The State Worker

California’s watchdog needs watching, whistleblower says

Elaine Howle has led the State Auditor’s Office since 2000. Her expected reappointment to the post has been delayed by an anonymous letter that was sent to key lawmakers just before they were scheduled to consider extending her position.
Elaine Howle has led the State Auditor’s Office since 2000. Her expected reappointment to the post has been delayed by an anonymous letter that was sent to key lawmakers just before they were scheduled to consider extending her position. The Sacramento Bee file

Lawmakers have delayed the reappointment of California’s longtime chief watchdog, State Auditor Elaine Howle, amid a review prompted by an anonymous letter that raised sharp questions about her management of the department.

The letter went to key lawmakers last August just before a legislative committee was expected to consider her reappointment to a fifth term for a post she has held since 2000.

The letter accuses Howle of permitting the kind of misconduct that she regularly highlights in other state departments. For instance, it asserts that Howle allowed a handful of senior employees to accumulate excessive amounts of unused leave, and that morale has deteriorated considerably among auditors.

“I’ve never seen the office in such a mess,” wrote the anonymous author, who was identified as an auditor who had worked there for “a lot of years.”

Lawmakers have taken the report seriously even though it came from an unidentified source. In August, the former chairman of a legislative committee that oversees Howle’s office cited it when he canceled the hearing on Howle’s reappointment.

“This decision was based on my receipt of an anonymous letter that raised concerns about the management, personnel and auditing practices of the California State Auditor’s Office,”Assemblyman Freddie Rodriguez, D-Pomona, wrote to other members of the Joint Legislative Audit Committee at the time.

His successor, Democrat Al Muratsuchi of Torrance, has not scheduled interviews with three applicants for the job, said his spokeswoman. Howle is one of the applicants.

Rodriguez has taken steps to investigate the letter by requesting two separate reviews of its criticism, and by writing two bills that would address the shortcomings the whistleblower identified.

One Rodriguez bill would make it easier for the Legislature to recruit an auditor without seeking the recommendation of the incumbent. Usually, he said, the incumbent auditor suggests three names to the Joint Legislative Audit Committee and lawmakers work with the auditor’s suggestions.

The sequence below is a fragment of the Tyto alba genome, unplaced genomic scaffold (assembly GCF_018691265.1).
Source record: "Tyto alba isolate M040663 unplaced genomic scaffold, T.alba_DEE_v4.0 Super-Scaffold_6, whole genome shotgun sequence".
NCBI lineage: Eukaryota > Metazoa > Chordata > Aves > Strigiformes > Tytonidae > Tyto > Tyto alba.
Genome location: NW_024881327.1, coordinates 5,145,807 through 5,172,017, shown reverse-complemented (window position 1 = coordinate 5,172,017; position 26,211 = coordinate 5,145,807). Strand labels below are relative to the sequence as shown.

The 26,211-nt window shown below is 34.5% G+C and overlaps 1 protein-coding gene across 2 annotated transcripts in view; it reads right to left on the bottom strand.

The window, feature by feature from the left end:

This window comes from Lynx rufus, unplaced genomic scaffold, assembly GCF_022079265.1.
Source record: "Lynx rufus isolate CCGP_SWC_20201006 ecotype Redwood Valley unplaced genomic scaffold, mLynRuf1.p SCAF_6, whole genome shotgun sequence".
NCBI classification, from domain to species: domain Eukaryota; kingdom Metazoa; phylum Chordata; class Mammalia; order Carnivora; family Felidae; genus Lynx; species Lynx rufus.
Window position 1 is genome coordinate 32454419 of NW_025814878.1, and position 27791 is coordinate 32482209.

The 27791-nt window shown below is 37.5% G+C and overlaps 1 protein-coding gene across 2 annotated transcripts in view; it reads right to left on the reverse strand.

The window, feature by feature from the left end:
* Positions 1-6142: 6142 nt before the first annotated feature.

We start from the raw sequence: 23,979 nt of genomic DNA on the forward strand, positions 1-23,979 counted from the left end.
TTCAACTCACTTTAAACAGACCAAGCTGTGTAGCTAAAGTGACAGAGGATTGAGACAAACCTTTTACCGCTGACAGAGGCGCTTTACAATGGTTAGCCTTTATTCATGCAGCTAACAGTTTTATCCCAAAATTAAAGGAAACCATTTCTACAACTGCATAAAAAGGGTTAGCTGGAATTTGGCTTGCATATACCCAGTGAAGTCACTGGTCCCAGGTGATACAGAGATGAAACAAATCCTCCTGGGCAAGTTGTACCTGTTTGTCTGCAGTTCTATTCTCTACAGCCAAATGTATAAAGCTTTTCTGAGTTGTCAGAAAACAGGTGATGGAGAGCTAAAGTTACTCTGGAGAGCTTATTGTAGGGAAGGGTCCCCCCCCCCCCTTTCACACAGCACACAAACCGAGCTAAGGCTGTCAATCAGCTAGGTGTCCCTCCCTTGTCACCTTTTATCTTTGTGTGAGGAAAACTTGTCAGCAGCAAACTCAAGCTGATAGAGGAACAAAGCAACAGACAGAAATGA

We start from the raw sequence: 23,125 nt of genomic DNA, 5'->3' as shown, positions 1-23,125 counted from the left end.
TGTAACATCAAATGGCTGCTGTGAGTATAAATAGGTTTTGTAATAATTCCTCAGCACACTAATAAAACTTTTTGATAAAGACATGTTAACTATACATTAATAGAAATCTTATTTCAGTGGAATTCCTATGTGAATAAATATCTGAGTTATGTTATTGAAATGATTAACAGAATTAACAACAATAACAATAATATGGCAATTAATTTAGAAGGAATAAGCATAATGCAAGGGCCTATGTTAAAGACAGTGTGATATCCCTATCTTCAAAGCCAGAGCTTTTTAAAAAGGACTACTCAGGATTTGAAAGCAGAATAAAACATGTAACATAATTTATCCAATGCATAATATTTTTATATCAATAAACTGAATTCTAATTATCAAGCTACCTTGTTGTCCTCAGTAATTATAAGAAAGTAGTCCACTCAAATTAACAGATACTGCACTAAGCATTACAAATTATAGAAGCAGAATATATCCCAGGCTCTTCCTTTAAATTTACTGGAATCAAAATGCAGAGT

The other would create new protections for whistleblowers in the auditor’s office by allowing them to call the Little Hoover Commission with complaints. Today, unlike other state departments, auditor employees who want to report concerns have to call their own office. The auditor then hires an independent investigator to look into the complaint.

“I have no current issue with the auditor. I keep her in high regard,” Rodriguez said. “It’s just the process” of reporting whistleblower complaints and choosing new auditors that concerns him.

The two investigations he requested came to somewhat different conclusions.

One, from the Legislature’s Special Committee on Ethics, said that Howle’s office is run well, but it also found some merit to the anonymous letter’s critique. Scott Hallabrin, the committee consultant who investigated the letter, noted declining morale, increased turnover and weak whistleblower protection policies that may deter employees from voicing their concerns.

Hallabrin also noted that five “high-level” employees had accumulated between 1,076 and 2,489 hours of unused annual leave. The state Human Resources Department asks managers to restrict leave banks to less than 640 hours because they can become expensive problems for departments when employees cash them out.

Hallabrin further suggested regular Little Hoover Commission reviews of the State Auditor’s office do not go far enough investigating the “operation of the office,” as the commission is required to do by law.

Little Hoover Commission Executive Director Carole D’Elia reviewed Hallabrin’s report and the anonymous letter. After looking into the complaints, she suggested that the Legislature consider revising the commission’s next three-year contract for reviews of the State Auditor’s Office.

The auditor’s office already is in the midst of a separate review by the State Personnel Board, she said, which could dig into the issues raised by the anonymous letter.

After reviewing the letter and Hallabrin’s findings, D’Elia did not see a cause for alarm about Howle’s office. “While there might be some minor issues with some employees or former employees, there doesn’t seem to be anything across the board,” D’Elia said.

Howle’s latest four-year term ended in December. She continues to hold her position as auditor and the job will remain hers unless the Legislature appoints someone else.

She told The Bee in a written statement, “As expected, the legislative staff report concluded that the office is well-managed, staff is well-informed, and our work meets the highest professional standards. I am proud to lead this hard-working, talented staff – we come to work every day to protect the fiscal interest of all Californians.”

Adam Ashton: 916-321-1063, @Adam_Ashton. Sign up for state worker news alerts at